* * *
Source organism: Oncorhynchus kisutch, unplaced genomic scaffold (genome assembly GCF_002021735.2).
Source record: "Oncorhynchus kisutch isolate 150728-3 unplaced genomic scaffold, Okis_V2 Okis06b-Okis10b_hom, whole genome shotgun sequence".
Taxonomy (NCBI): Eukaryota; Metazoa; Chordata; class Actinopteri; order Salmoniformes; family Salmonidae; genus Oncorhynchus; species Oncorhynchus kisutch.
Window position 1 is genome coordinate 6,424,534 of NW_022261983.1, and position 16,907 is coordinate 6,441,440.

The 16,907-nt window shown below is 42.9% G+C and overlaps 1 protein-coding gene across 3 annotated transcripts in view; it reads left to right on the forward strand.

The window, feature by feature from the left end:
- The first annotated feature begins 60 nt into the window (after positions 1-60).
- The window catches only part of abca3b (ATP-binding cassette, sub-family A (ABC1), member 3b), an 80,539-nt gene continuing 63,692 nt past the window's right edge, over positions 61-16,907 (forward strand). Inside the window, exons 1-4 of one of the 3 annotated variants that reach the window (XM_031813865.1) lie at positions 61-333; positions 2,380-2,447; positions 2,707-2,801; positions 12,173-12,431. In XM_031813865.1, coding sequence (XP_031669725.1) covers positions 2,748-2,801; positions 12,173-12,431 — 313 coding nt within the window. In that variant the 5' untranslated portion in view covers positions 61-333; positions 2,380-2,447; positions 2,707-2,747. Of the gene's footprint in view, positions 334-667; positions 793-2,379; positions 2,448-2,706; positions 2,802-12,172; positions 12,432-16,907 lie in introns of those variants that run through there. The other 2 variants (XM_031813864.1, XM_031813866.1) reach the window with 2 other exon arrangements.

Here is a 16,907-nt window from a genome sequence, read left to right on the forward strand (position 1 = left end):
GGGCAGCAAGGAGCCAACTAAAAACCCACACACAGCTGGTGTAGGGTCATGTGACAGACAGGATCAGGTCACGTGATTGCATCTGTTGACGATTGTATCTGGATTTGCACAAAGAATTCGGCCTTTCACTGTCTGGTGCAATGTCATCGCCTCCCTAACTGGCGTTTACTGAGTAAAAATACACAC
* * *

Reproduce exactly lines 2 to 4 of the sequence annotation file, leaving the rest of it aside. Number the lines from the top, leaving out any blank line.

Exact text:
Source record: "Oncorhynchus kisutch isolate 150728-3 unplaced genomic scaffold, Okis_V2 Okis06b-Okis10b_hom, whole genome shotgun sequence".
Taxonomy (NCBI): Eukaryota; Metazoa; Chordata; class Actinopteri; order Salmoniformes; family Salmonidae; genus Oncorhynchus; species Oncorhynchus kisutch.
Window position 1 is genome coordinate 6,424,534 of NW_022261983.1, and position 16,907 is coordinate 6,441,440.